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In the Interaction Design Fundamentals course, we discuss the three types of models. The first is a Mental Model and this the way a person thinks that something should work. This is the expectation and the experience that they bring with them. I have an idea about how it should work to build a custom bouquet. The Conceptual Model is the way the design and development team approaches the functionality. In other words, how they design it to work. How is this actually going to happen in the interface, and then the System Model is the way it actually works we could say under the hood.
So, with Mental Models in mind, let's take a look at the three sites and compare the changes that we made. The Mental Model coming into Build-a-Bouquet is that I am going to see an array of flowers, which I do. I'm going to be able to choose the ones that I want, which I can. The number that I want, which I can, and the color that I want. So, it works in the sense that it's doing the things that people think it should do, but it's not doing it in the most efficient way possible, and in fact, this may not be the way they expect it to work. The functionality is here, we see the System Model behind the scenes The Conceptual Model is pick the flower quantity and pick the flower color. But it just doesn't quite match the Mental Model.
Remember when we talked about the Gestalt principles of proximity and similarity, we just don't have the information grouped the right way. So, we made some improvements to the site. We regrouped the information, so that people can say, this is the flower that I want. We made it much easier for them to understand exactly what they were selecting. We are closer to the Mental Model here. I want this flower. I want this color. I want this quantity. And at the bottom of the page, we're showing them a flower total, and a total price.
This is definitely closer to the Mental Model, but there was still that one problem. If I'm building a custom bouquet in person, I'm probably walking along and I'm literally picking up the flowers that I want and putting them together in bunch in my hand. I see the flowers that I have selected together. That's the mental model, so we made a third version of build a bouquet where we tried to create that type of an experience. Here are all of the flowers you can include in your bouquet, here are the flowers you have included in your bouquet. And this version now using Gestalt proximity and the similarity and using Mental Models of I have gathered these flowers into a bunch. We now have an experience that is much closer to what people would expect. Now, all three of these versions of Build a Bouquet were functional. You could build and purchase a bouquet in any one of them. And there were some design decisions that we had to make along the way. There were some trade-offs.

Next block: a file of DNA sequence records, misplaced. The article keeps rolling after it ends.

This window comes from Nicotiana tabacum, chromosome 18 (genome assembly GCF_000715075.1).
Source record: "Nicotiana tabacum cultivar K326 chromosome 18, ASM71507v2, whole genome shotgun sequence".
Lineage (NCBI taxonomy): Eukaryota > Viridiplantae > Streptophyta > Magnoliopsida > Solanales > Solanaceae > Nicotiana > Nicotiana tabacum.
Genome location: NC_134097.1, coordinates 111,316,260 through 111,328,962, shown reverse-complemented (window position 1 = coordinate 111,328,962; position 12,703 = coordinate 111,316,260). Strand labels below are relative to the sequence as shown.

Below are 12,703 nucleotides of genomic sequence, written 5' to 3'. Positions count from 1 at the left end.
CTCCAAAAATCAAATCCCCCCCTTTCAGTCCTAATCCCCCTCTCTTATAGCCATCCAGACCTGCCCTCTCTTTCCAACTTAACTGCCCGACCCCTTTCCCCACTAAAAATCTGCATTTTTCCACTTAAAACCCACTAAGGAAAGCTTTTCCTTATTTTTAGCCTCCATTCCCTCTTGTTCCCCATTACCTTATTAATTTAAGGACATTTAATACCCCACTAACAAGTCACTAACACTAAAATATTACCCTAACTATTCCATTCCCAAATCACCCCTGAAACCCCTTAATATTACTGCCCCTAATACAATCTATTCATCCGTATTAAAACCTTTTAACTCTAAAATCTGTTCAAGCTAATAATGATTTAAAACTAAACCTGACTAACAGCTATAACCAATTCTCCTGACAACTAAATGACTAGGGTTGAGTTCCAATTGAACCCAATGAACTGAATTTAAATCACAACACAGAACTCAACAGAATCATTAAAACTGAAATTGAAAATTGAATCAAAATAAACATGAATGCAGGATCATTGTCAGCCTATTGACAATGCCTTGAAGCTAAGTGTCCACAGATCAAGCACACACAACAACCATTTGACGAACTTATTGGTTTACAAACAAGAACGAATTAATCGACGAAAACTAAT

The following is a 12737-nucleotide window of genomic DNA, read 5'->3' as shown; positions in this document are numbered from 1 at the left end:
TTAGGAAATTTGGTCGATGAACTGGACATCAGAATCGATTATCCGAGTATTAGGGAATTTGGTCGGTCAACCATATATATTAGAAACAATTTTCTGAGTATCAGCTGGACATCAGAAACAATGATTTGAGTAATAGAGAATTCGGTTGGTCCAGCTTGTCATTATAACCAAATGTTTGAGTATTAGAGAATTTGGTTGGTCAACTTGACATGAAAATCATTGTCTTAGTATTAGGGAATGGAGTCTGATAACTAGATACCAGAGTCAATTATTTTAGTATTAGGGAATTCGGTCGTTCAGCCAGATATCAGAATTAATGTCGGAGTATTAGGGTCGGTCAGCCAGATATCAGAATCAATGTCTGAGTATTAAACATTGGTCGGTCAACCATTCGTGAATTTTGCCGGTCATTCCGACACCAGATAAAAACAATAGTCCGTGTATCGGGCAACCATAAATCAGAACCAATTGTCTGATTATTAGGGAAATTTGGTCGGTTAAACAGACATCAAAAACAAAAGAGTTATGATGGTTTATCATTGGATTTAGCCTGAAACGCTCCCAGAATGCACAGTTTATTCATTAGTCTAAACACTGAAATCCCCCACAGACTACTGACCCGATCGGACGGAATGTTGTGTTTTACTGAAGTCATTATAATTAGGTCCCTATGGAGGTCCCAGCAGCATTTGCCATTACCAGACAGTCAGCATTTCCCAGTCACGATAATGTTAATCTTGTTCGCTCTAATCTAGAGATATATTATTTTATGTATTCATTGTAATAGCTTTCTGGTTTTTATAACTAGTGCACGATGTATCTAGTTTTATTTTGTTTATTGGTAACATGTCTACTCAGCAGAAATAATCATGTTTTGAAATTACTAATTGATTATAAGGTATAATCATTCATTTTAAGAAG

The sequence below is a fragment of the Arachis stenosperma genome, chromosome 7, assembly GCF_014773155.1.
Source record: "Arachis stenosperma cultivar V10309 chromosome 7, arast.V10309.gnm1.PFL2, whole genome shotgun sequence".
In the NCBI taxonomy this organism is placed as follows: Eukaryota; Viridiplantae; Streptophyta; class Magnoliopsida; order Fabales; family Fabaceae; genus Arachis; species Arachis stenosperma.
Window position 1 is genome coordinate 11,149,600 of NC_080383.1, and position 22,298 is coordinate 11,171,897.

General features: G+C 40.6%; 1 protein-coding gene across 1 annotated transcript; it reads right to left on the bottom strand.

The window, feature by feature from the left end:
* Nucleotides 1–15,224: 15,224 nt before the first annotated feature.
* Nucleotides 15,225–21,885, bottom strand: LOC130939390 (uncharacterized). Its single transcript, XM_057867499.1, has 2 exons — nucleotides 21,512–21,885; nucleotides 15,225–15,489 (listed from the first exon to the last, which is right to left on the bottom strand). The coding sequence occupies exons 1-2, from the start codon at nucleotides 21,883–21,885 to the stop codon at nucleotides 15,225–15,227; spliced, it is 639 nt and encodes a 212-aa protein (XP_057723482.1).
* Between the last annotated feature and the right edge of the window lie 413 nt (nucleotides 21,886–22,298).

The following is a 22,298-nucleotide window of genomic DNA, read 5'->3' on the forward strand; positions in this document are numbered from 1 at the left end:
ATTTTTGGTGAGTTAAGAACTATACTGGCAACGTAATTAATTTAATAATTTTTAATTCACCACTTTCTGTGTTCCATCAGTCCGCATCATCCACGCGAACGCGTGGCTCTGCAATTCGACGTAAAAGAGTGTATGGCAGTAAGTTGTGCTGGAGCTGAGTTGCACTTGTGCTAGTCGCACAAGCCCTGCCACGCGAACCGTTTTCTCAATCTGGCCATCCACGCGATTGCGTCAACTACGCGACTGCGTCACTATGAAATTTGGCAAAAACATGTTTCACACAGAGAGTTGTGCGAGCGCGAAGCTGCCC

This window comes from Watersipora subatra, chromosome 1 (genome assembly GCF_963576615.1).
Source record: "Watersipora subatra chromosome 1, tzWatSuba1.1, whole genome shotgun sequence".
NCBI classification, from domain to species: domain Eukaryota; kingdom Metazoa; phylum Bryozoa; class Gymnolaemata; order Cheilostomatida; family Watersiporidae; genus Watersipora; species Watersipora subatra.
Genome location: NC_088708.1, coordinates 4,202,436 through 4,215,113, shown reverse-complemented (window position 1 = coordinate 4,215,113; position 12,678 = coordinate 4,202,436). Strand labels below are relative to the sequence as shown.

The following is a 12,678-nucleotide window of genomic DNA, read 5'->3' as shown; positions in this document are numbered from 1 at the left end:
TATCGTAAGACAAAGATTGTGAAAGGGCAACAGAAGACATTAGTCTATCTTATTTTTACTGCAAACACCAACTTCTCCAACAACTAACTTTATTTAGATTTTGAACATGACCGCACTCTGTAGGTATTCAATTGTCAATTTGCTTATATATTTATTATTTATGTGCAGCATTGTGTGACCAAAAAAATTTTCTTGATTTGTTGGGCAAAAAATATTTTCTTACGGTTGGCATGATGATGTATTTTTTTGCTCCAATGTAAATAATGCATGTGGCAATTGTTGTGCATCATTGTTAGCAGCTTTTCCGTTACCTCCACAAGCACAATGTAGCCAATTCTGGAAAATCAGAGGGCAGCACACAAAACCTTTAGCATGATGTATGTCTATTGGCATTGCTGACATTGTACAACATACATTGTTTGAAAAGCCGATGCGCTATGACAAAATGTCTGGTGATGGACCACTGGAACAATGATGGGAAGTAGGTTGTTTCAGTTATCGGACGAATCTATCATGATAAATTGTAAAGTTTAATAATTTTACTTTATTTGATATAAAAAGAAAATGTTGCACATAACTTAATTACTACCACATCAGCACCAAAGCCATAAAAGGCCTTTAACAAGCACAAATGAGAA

This particular version of Build A Bouquet, has very, very strong associations between the imagery, the name, the color and the quantity. And there's only one instance of it on the screen. So, that's very, very clean. This version has flowers where you can select and flowers you have selected. But there are two pictures of Calla Lilies, two names of Calla Lilies and two different prices here. This still works because these are clearly the flowers I have selected. But we made a trade-off. We decided that showing this information together was more valuable than having duplicate information on the screen.
These are design decisions that we have to make all the time. The customer scenario, understanding the context, and understanding the interaction design principles, all help us understand what are the benefits and what are the potential weaknesses in different design decisions.
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